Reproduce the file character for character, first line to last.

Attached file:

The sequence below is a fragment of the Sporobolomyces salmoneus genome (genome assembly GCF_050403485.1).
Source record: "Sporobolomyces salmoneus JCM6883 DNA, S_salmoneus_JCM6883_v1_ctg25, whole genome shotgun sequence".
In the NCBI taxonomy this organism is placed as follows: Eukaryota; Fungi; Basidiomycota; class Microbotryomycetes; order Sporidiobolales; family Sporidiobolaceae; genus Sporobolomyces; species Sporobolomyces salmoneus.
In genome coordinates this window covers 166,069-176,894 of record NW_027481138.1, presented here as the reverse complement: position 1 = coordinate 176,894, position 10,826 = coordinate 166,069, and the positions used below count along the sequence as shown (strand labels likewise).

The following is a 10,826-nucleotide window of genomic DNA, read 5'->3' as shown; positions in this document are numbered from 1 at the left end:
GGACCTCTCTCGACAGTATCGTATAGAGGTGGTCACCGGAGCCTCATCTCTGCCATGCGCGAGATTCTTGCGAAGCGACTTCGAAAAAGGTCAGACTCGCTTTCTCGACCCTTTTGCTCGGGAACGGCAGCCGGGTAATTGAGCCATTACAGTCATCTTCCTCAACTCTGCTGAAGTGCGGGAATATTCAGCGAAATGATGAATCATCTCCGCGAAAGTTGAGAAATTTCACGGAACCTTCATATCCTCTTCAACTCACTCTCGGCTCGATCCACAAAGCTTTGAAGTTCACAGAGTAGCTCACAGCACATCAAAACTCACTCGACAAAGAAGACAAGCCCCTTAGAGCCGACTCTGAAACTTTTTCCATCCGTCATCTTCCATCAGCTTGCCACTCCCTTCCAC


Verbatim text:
The sequence below is a fragment of the Sporobolomyces salmoneus genome (genome assembly GCF_050403485.1).
Source record: "Sporobolomyces salmoneus JCM6883 DNA, S_salmoneus_JCM6883_v1_ctg25, whole genome shotgun sequence".
In the NCBI taxonomy this organism is placed as follows: Eukaryota; Fungi; Basidiomycota; class Microbotryomycetes; order Sporidiobolales; family Sporidiobolaceae; genus Sporobolomyces; species Sporobolomyces salmoneus.
In genome coordinates this window covers 166,069-176,894 of record NW_027481138.1, presented here as the reverse complement: position 1 = coordinate 176,894, position 10,826 = coordinate 166,069, and the positions used below count along the sequence as shown (strand labels likewise).

The following is a 10,826-nucleotide window of genomic DNA, read 5'->3' as shown; positions in this document are numbered from 1 at the left end:
GGACCTCTCTCGACAGTATCGTATAGAGGTGGTCACCGGAGCCTCATCTCTGCCATGCGCGAGATTCTTGCGAAGCGACTTCGAAAAAGGTCAGACTCGCTTTCTCGACCCTTTTGCTCGGGAACGGCAGCCGGGTAATTGAGCCATTACAGTCATCTTCCTCAACTCTGCTGAAGTGCGGGAATATTCAGCGAAATGATGAATCATCTCCGCGAAAGTTGAGAAATTTCACGGAACCTTCATATCCTCTTCAACTCACTCTCGGCTCGATCCACAAAGCTTTGAAGTTCACAGAGTAGCTCACAGCACATCAAAACTCACTCGACAAAGAAGACAAGCCCCTTAGAGCCGACTCTGAAACTTTTTCCATCCGTCATCTTCCATCAGCTTGCCACTCCCTTCCAC